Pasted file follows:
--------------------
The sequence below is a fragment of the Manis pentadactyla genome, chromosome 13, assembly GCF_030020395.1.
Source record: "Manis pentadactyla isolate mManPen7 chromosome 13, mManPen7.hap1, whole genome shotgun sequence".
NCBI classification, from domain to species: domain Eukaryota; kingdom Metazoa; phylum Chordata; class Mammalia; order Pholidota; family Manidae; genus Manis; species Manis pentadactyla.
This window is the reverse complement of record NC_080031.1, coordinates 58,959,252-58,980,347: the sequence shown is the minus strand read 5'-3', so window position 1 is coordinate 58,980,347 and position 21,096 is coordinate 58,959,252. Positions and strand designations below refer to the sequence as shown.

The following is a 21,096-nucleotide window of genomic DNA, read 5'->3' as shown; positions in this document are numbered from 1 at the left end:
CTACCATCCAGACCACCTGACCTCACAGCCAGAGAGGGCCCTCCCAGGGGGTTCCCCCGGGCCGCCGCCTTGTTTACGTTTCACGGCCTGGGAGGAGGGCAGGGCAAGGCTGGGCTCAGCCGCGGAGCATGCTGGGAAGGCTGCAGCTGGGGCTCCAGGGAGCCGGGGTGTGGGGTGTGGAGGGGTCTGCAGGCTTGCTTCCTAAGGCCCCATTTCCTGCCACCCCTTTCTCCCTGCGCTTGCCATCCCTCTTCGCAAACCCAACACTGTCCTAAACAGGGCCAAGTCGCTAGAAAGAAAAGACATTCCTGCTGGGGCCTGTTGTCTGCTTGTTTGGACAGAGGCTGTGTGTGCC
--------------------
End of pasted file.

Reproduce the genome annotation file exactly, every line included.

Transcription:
The sequence below is a fragment of the Manis pentadactyla genome, chromosome 13, assembly GCF_030020395.1.
Source record: "Manis pentadactyla isolate mManPen7 chromosome 13, mManPen7.hap1, whole genome shotgun sequence".
NCBI classification, from domain to species: domain Eukaryota; kingdom Metazoa; phylum Chordata; class Mammalia; order Pholidota; family Manidae; genus Manis; species Manis pentadactyla.
This window is the reverse complement of record NC_080031.1, coordinates 58,959,252-58,980,347: the sequence shown is the minus strand read 5'-3', so window position 1 is coordinate 58,980,347 and position 21,096 is coordinate 58,959,252. Positions and strand designations below refer to the sequence as shown.

The following is a 21,096-nucleotide window of genomic DNA, read 5'->3' as shown; positions in this document are numbered from 1 at the left end:
CTACCATCCAGACCACCTGACCTCACAGCCAGAGAGGGCCCTCCCAGGGGGTTCCCCCGGGCCGCCGCCTTGTTTACGTTTCACGGCCTGGGAGGAGGGCAGGGCAAGGCTGGGCTCAGCCGCGGAGCATGCTGGGAAGGCTGCAGCTGGGGCTCCAGGGAGCCGGGGTGTGGGGTGTGGAGGGGTCTGCAGGCTTGCTTCCTAAGGCCCCATTTCCTGCCACCCCTTTCTCCCTGCGCTTGCCATCCCTCTTCGCAAACCCAACACTGTCCTAAACAGGGCCAAGTCGCTAGAAAGAAAAGACATTCCTGCTGGGGCCTGTTGTCTGCTTGTTTGGACAGAGGCTGTGTGTGCC